Further as we spoke to each other we agreed that our cases had become common and that perhaps it would be best for us to work together. Poirot’s complaint was enough to get the painting professionally analyzed for its forgery; we will return to the scene tomorrow to find the results, and if they are as I believe, we will both consult further with the curator and put the pieces together. I only hope that soon it will bring us to Mr. Vincent.


Poirot Missing?

I confess that I am very worried about Hercule Poirot; his research of the audio tape has, though I pain to admit it, apparently revealed a pernicious plot. He came into the museum today and revealed his claim that the painting “Portrait of the Magnificent Don Juan” hanging in the exhibit is in fact a forgery. I asked him about it, and he wished to discuss it more with me personally, once he got some piece of information he was looking for. I was supposed to meet him in the cafe; alas, he did not show up. Where did that damn Belgian go?


Poirot; the Anonymous Art, and a Staple Gun

Good day;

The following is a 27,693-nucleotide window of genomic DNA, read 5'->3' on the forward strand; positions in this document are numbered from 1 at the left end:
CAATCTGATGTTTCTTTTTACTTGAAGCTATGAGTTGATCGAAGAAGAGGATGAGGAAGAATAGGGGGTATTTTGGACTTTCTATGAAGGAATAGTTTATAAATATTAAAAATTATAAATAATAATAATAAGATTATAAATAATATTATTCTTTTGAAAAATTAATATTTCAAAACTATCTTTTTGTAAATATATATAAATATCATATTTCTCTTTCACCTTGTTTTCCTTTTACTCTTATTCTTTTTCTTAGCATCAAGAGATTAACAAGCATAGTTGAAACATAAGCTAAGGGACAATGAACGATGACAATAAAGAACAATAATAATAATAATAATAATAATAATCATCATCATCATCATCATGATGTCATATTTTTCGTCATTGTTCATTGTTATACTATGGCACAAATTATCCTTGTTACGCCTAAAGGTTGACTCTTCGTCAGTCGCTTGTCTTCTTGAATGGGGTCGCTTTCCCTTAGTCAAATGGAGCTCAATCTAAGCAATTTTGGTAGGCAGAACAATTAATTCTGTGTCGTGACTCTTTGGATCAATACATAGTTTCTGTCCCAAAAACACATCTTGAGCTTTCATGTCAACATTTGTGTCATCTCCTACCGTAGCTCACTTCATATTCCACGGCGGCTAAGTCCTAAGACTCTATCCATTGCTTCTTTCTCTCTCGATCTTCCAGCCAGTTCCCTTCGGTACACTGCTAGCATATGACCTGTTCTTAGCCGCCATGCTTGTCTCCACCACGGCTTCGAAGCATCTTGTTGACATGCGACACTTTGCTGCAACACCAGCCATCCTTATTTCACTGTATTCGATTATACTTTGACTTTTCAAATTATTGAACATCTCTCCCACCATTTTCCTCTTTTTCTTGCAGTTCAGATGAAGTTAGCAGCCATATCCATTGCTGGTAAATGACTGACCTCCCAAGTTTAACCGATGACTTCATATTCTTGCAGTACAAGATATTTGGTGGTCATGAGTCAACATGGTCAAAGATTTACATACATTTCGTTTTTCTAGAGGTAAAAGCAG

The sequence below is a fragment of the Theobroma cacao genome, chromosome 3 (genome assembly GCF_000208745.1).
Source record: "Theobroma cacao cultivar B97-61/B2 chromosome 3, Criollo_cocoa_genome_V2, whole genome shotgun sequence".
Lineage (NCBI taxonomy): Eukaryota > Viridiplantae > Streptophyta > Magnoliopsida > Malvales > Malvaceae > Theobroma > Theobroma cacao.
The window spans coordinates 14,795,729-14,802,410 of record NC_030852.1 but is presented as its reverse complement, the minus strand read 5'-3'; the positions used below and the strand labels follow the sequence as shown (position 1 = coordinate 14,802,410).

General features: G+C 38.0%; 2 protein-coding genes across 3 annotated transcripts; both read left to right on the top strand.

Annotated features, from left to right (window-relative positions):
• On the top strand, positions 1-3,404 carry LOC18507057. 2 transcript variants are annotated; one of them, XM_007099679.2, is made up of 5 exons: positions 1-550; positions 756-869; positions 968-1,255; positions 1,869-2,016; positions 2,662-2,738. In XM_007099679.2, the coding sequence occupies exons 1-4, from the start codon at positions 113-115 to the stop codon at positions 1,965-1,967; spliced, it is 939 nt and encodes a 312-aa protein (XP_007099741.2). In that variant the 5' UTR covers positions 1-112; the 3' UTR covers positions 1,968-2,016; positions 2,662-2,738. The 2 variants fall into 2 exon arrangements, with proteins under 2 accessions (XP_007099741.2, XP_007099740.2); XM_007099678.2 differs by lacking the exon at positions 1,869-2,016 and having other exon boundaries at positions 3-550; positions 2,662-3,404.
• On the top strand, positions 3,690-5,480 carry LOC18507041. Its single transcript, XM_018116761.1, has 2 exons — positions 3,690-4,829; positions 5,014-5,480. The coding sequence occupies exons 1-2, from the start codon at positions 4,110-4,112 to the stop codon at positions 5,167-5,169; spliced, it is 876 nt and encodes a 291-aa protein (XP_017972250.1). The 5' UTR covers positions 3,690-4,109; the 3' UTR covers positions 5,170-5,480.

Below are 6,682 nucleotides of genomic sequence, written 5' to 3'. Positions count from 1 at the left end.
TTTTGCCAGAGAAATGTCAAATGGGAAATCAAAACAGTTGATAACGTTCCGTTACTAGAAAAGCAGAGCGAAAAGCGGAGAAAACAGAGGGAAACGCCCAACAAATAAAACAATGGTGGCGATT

So yesterday, you may wish to know, I ran into Monsieur Poirot, and discoursed at the Denver Art Museum together. The conversation was quite long; the beginning discussion was more engaged in out past exploits, but you will find the real interest was in the later dialogue. Here we were engaged in dialogue about our cases, and we came to the common agreement that a missing restoration painter and a strange piece of music blaring out music at the late hour of the night seemed hardly coincidental. However, we struggled greatly to overcome our ‘disagreements of style’, let us say; I was hired to investigate the disappearance of a painter who has worried his family, a case that I regard as worthy against one of a prank. Therefore, I wished to analyze that aspect with the greatest detail, since time on that end is short. Poirot, on the other, seemed intent on focusing on his single evidence since he decided he had the best lead for both parts of the case at hand; he wished to analyze that part in depth, which to me appeared a luxurious treatment of the little time I had. Out of our differences we decided to work on our own aspects to the best of our ability until our aspects join together – which is, perhaps, a polite way of stating that we were unable to come to an agreement over the handling of the case.